The doctor’s waiting room was filled with patients. All sat quietly except for a three-year-old child who took command of the floor and whose annoying conduct seemed to pollute the atmosphere. She was at war with her mother. The people glanced furtively in her direction and then away.
The mother was obviously embarrassed by the little girl’s conduct. Finally she attempted to reduce the annoyance in the room by picking the child up and holding her tightly. Predictably, this led to a struggle of huge proportions. The three-year-old protested loudly and writhed to be free.
The mother appeared in danger of being conquered, but not the three-year-old. She fought resolutely, likely knowing instinctively that she had a secret weapon: she had an audience which likely suppressed the mother’s resolution to manage her with authority.
Finally, the mother released the child from her grip. It didn’t seem to occur to her to take her out into the hall or even back to the car for a cooling-off period. Rob the little girl of her audience and the balance of power would change quickly.
Instead, the harried mother surrendered, setting the three-year-old back on her feet. It was not enough for the child to have won the battle, however. She then took a few steps away, turned back toward her mother and began to berate her in a loud voice.
“You’re a bad mommy. I hate you. I hate you. You’re bad!” Her little face contorted with anger as she spit out the words. The poor mother sat looking straight ahead. It was as though she had been thrown to the mat.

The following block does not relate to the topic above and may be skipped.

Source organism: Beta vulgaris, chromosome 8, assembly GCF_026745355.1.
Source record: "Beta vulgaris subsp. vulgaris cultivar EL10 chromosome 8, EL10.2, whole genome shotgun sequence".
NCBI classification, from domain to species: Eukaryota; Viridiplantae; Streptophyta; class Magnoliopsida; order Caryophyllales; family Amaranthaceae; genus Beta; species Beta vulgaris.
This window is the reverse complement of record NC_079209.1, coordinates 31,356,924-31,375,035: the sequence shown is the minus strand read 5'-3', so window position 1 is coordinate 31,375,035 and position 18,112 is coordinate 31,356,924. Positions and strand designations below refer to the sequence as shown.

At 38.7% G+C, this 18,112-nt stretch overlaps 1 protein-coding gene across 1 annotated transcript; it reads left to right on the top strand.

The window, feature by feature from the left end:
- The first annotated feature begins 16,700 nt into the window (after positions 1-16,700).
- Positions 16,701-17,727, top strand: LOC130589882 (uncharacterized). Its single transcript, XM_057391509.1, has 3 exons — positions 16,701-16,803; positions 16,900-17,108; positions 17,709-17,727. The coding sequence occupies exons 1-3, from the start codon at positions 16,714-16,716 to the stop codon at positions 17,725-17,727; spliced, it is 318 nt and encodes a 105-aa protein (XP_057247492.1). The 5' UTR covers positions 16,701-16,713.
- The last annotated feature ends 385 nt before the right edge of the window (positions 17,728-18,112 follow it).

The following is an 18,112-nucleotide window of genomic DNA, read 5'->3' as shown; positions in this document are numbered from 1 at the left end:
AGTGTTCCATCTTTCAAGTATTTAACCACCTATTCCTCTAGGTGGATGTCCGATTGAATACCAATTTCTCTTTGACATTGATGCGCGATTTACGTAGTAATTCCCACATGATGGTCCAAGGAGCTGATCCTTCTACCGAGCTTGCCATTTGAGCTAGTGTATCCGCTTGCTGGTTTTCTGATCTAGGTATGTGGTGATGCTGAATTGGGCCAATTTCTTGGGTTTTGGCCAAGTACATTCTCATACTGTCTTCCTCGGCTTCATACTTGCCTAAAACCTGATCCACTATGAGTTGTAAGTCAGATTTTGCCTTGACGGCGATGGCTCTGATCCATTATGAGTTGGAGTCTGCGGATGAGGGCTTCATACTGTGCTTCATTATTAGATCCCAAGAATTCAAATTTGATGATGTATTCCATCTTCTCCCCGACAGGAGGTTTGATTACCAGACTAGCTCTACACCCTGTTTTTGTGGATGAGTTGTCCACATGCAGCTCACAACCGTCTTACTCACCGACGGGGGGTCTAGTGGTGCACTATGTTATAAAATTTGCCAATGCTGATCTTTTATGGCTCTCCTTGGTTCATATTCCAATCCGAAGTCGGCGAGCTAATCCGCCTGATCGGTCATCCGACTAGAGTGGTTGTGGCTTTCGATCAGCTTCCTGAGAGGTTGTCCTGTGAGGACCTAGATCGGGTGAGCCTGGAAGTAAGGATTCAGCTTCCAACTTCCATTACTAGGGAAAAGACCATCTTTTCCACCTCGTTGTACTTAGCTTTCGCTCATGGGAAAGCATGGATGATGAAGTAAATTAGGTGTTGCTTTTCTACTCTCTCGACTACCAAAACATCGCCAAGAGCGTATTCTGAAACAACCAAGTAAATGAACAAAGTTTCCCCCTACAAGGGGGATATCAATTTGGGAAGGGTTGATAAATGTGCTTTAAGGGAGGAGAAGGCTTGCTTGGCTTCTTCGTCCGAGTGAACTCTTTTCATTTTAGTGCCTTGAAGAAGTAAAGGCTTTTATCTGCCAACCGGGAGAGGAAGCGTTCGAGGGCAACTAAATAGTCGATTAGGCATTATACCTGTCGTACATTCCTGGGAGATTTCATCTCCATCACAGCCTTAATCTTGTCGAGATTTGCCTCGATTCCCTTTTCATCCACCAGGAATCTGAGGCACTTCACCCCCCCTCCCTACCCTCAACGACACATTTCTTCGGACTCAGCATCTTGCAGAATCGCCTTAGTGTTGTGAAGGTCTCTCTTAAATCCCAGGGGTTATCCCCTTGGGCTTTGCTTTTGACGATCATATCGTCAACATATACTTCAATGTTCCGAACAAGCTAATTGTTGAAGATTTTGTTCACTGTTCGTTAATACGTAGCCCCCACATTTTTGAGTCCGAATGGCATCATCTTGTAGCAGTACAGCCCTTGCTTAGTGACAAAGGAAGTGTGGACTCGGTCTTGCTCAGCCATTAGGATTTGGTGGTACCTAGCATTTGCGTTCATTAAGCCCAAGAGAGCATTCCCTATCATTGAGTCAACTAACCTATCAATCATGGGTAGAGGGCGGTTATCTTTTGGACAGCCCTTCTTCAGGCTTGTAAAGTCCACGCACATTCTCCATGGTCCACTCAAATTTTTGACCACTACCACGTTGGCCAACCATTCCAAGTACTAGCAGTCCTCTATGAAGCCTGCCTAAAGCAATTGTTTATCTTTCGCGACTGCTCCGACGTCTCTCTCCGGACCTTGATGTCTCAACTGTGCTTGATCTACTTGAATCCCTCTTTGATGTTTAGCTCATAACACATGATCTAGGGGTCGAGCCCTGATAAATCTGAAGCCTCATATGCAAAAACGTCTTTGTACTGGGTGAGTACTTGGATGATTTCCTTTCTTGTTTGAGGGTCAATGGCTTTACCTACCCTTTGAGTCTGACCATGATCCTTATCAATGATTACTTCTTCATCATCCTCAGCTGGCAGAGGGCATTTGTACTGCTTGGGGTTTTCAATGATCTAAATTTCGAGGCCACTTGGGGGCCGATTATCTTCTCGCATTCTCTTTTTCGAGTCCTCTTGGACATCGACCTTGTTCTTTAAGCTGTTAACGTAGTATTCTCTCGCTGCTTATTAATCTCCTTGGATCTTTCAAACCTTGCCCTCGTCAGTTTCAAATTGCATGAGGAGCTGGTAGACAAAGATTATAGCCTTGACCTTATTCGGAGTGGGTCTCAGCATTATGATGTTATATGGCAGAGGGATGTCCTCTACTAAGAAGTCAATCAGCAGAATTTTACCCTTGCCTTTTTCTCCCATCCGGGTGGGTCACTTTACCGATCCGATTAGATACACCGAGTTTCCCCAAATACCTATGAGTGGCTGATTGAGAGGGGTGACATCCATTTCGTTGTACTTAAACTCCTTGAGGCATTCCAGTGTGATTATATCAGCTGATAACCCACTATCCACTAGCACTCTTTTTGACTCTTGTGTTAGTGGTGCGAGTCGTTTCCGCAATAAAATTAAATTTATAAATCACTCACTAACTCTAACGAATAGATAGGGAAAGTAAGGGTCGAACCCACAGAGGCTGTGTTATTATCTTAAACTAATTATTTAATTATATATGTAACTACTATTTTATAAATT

Some of the older persons in the room must have blanched at the unchecked punishment the child was handing out. They may have thought to themselves, if such developing behavior is not soon arrested the three-year-old is on her way to becoming a lifetime punisher.
As she grows older, siblings will get punished. So will school or work associates. Perhaps many years hence her spouse will slowly wilt under her tested, sophisticated skills of punishing. Her close friends will be few.
Consider some forms of punishment these practiced punishers use.
Anger appears to be a foremost weapon. Sometimes it explodes, like a bomb. Sometimes it is less obvious, lying below the surface, yet ready for release at any moment. The person who has previously experienced the emergence of this concealed anger is rendered uncomfortable and off-balance, but uncertain of the reason for it or how to counter it.
Some punishers use a sullen silence to show their displeasure. It may be effective in delivering the intended message, but it’s never effective in returning a relationship to some sort of normalcy. It’s a dead-end method, and unchallenged early in life it is a method hard to counter.
I’ve also seen sarcasm used as punishment. The person skilled with this technique usually doesn’t use explosive sarcasm for all present to feel. Rather it is made up of little underhanded cuts slipped in here and there and left to create internal pain and confusion.